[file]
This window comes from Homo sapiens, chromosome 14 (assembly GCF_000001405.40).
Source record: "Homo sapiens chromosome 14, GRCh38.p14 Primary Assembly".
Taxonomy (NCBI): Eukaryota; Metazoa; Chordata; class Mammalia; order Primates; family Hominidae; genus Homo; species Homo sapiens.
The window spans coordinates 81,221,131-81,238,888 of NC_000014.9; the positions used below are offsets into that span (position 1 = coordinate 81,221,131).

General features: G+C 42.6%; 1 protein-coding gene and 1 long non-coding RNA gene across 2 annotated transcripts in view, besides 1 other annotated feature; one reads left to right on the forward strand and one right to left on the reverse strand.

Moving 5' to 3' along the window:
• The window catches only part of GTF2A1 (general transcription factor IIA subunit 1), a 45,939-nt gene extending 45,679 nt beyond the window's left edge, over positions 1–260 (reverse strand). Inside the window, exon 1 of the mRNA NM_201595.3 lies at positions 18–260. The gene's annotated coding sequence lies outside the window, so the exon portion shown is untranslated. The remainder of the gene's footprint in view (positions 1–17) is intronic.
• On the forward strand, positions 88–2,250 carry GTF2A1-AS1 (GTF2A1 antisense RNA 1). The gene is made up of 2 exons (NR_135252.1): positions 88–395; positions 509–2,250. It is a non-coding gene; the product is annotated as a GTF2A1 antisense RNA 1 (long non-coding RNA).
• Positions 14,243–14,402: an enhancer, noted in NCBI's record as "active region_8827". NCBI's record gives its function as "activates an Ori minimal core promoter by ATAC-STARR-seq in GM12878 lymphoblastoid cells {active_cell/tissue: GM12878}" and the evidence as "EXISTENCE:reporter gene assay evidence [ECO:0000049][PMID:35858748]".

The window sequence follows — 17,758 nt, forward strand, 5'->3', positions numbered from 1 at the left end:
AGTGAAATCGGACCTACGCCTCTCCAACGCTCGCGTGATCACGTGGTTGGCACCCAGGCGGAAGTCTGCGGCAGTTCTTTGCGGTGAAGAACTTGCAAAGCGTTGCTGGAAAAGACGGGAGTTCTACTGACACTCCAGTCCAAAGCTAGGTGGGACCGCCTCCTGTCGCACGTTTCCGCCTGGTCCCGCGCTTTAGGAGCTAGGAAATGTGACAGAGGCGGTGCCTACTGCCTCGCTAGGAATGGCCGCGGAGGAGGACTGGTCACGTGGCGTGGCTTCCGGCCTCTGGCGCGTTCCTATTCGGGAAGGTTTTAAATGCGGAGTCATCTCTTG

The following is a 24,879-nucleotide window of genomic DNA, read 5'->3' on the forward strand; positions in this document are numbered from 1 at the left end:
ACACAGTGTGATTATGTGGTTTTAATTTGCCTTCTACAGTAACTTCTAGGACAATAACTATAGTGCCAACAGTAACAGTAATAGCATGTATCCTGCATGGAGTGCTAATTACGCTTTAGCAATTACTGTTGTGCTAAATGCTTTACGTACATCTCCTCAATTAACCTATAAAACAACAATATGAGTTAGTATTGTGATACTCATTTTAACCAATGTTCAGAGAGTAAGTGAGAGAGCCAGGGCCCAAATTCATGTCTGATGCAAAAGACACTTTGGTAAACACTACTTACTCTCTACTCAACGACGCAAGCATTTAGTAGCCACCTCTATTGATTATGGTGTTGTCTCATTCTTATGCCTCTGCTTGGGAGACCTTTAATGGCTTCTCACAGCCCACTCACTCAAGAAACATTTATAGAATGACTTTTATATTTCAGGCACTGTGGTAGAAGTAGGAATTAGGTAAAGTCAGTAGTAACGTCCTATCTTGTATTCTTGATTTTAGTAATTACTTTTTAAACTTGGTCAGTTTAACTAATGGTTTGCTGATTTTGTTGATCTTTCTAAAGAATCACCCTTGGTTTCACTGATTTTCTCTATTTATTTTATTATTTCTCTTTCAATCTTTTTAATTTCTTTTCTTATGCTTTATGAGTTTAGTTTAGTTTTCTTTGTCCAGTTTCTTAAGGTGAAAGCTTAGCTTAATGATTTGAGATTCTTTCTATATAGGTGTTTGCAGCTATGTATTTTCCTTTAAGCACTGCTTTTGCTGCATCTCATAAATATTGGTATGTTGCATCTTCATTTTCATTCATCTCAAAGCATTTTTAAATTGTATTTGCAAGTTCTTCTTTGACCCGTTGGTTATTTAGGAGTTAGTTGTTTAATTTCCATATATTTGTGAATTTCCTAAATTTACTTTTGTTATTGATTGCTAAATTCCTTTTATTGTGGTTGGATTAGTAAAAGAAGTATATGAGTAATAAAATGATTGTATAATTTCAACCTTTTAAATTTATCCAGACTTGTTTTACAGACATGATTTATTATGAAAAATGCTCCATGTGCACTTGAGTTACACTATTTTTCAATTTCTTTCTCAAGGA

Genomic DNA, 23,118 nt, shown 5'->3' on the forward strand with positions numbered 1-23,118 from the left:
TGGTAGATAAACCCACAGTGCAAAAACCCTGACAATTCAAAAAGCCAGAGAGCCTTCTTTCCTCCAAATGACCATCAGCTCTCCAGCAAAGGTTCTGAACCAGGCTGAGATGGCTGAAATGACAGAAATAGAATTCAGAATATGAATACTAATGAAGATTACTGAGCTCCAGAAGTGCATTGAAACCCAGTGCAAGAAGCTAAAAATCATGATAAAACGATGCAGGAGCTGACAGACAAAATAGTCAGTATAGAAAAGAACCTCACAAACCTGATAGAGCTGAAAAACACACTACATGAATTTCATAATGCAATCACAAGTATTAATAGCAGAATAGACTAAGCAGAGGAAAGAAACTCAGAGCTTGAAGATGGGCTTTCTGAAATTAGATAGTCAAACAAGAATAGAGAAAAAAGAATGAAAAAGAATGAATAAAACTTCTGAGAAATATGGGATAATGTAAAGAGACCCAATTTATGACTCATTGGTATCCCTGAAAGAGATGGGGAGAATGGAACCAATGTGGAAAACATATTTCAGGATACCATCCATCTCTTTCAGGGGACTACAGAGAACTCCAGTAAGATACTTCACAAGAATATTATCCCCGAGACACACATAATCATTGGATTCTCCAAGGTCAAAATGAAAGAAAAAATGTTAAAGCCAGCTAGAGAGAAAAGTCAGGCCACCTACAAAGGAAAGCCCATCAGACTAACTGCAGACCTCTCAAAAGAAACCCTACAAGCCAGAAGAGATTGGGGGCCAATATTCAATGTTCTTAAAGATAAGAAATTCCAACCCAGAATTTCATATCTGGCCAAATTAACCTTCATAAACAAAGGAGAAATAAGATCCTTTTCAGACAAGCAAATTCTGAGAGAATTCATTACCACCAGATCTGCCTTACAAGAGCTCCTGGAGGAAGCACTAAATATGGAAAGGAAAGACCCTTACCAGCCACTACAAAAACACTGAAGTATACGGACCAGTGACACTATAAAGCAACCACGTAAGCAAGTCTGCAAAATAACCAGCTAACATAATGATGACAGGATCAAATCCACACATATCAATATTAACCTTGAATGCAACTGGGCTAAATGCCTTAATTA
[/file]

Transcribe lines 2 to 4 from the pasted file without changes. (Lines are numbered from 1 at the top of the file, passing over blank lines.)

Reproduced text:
Source record: "Homo sapiens chromosome 14, GRCh38.p14 Primary Assembly".
Taxonomy (NCBI): Eukaryota; Metazoa; Chordata; class Mammalia; order Primates; family Hominidae; genus Homo; species Homo sapiens.
The window spans coordinates 81,221,131-81,238,888 of NC_000014.9; the positions used below are offsets into that span (position 1 = coordinate 81,221,131).